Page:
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Confederate reenactor


Bob Gordon, like many Civil War reenactors, had what he calls his "golden moment" at his first reenactment over 10 years ago. 
"...You actually feel like you are a soldier in the civil war back in that time, Gordon said. 
At first glance, the California native  looks like he just stepped out of a history book. Gordon stumbled across a Civil War reenactment during a visit to the Prairie Grove Battlefield a decade ago and was hooked. 
"The smoke. The sound of the explosions.  The smell of the burnt gun powder it just... I don't know it gets in your blood," said Gordon. 
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Battle Hymn of the Republic - 33rd Illinois

Battle Hymn of the Republic from John Fulton on Vimeo.

The 33rd Illinois Volunteer Regiment Band performed The Battle Hymn of the republic at the 59th Lincoln Tomb Observance at the Oak Ridge Cemetery in Springfield, Illinois. Saturday, April 11, 2015. The 33rd uses vintage istruments and traditional arrangments, true to the period of the Civil War. The event is sponsored by the S.U.V.C.W AND THE M.O.L.L.U.S.


The men of the 108th

ROCK ISLAND, Ill. (KWQC) – It’s history in our own backyard. The southwest corner of the National Cemetery on Arsenal Island is where 50 Union soldiers from the 108th U.S. Colored Infantry are buried. Civil War historian Ed Reiter calls it hallowed ground. The final resting place for black soldiers who guarded Confederate prisoners on the Island during the Civil War.

Most of the headstones are original and so are the stories behind them. The soldiers enlisted in the Union Army. Most were from Kentucky. They joined the military to fight against the system that had kept them enslaved for so many years.There were 980 Black Soldiers in the 108th.

Ed Reiter says generally they would walk a guard post for about four hours.Then, they were relieved by other guards.Often, disease was rampant. Death rate for the prisoners was 17 percent. Many Confederate soldiers also had smallpox.

This year is a milestone. One hundred fifty years ago, fifty of the Black Union Soldiers were buried in the original post cemetery. Ed Kreiter says the men  gave up their newly won freedom to become soldiers fighting for what they believed in and establishing their important place in history.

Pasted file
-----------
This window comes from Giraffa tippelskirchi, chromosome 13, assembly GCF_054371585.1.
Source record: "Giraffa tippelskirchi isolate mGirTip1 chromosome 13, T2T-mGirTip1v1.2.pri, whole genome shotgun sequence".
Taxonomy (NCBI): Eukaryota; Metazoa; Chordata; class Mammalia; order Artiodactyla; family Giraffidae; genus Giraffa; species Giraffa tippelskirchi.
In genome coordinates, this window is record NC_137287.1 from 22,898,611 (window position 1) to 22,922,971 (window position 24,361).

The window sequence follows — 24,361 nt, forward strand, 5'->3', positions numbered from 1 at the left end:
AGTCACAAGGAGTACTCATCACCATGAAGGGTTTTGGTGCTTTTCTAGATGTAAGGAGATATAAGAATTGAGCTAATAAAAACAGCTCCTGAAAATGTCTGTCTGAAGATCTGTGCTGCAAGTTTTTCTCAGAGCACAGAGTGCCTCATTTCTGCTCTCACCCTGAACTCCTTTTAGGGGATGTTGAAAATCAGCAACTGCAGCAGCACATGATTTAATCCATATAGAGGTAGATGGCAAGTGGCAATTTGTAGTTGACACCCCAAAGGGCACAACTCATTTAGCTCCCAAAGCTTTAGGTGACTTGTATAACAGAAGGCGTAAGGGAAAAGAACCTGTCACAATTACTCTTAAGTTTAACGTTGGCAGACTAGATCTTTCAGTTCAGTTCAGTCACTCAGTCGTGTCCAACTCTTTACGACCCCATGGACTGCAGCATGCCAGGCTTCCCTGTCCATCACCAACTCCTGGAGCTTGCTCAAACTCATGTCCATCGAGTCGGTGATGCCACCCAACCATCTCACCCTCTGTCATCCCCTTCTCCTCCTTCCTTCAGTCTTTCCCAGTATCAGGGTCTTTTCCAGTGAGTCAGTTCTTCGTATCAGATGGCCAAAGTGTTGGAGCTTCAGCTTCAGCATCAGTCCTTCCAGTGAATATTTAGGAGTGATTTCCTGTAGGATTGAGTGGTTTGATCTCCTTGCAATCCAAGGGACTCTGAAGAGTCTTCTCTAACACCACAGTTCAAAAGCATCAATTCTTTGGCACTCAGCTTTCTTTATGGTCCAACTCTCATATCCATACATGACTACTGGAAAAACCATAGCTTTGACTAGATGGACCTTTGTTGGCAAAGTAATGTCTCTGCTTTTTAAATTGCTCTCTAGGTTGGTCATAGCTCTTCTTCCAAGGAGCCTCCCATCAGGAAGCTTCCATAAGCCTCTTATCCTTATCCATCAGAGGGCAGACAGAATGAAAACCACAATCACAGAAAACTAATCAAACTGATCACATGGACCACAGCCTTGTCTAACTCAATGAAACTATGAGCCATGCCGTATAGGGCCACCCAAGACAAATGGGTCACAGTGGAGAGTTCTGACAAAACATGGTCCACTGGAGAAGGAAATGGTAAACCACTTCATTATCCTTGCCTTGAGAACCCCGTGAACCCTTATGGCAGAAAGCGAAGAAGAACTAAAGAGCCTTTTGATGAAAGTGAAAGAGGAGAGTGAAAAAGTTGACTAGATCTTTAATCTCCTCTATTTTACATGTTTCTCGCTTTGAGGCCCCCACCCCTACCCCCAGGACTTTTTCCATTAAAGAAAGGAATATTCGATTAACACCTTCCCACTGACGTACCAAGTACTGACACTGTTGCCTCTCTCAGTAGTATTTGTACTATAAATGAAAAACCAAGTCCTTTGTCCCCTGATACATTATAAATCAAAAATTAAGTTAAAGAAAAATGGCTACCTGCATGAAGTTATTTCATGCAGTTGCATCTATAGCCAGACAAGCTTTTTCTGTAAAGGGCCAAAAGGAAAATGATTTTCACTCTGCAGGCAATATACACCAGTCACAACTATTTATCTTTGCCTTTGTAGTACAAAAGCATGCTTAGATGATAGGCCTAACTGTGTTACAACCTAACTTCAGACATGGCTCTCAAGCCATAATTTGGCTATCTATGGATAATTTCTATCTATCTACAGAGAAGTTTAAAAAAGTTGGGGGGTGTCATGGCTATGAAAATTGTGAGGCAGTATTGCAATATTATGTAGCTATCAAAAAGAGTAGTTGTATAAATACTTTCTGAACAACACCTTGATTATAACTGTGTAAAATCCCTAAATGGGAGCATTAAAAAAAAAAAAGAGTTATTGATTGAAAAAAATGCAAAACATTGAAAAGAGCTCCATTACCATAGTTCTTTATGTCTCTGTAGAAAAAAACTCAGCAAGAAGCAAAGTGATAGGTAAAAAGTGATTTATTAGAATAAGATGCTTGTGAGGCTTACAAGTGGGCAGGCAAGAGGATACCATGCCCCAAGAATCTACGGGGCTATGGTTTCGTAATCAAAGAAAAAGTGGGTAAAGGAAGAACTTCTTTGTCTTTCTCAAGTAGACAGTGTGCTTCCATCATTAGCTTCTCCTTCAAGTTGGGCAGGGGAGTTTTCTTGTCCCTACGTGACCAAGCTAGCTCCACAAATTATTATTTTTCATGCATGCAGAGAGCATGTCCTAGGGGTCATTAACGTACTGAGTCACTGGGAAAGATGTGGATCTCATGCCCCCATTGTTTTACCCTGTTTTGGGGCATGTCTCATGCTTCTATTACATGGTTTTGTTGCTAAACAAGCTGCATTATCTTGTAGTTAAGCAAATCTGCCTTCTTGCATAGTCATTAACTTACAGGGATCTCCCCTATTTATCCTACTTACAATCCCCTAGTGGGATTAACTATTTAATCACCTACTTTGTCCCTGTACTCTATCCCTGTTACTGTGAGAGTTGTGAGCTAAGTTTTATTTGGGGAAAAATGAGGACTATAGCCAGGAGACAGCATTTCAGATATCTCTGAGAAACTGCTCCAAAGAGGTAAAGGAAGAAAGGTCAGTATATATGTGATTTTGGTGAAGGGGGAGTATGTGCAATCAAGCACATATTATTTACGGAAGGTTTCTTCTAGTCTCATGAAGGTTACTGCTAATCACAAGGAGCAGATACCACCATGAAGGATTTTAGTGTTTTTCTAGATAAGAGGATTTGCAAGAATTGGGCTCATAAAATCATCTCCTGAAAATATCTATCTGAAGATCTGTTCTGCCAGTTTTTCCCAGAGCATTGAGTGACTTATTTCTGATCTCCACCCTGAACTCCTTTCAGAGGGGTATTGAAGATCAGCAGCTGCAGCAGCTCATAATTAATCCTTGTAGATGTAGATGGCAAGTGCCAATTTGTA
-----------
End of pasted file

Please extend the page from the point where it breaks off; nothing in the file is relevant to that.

Civil War: The Untold Story on PBS

NEW!! Great Divide Pictures Civil War: The Untold Story (Trailer) from Great Divide Pictures onVimeo.

The struggle between North and South was shaped by events in what was then called the West, the land between the Appalachian Mountains and the Mississippi River. The region saw some of the conflict's bloodiest encounters (Shiloh, Vicksburg, Chickamauga) and featured iconic leaders from both sides. Elizabeth McGovern (Downton Abbey) narrates a revealing new documentary that takes a fresh look at the Civil War. 

The series premiers this week on many PBS stations

White House of the Confederacy

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During the Civil War, Confederate President Jefferson Davis and his family lived in a Richmond, Virginia mansion. Now referred to as “the White House of the Confederacy,” the residence was saved from demolition in 1896 and since 1988 has been restored to it’s wartime appearance. American History TV visited to learn about the Mexican War veteran and U.S. Senator who became leader of the Confederate States of America. 

Link to C-Span's video

Civil War: The Untold Story Documentary


There is a new PBS documentary coming out this February that focuses on the Western Theater. It was made by Great Divide Pictures and was formed from the new interpretive videos at Shiloh, Chickamauga, and Kennesaw Mountain Battlefields. There are some big names who provide insight, great animated maps, and realistic battle footage.

Chris Wheeler, the director of the documentary states that many nationwide public broadcasting stations have picked up the film but it will be up to the stations when it will be aired so they may air it at separate times.

From Civil War Talk

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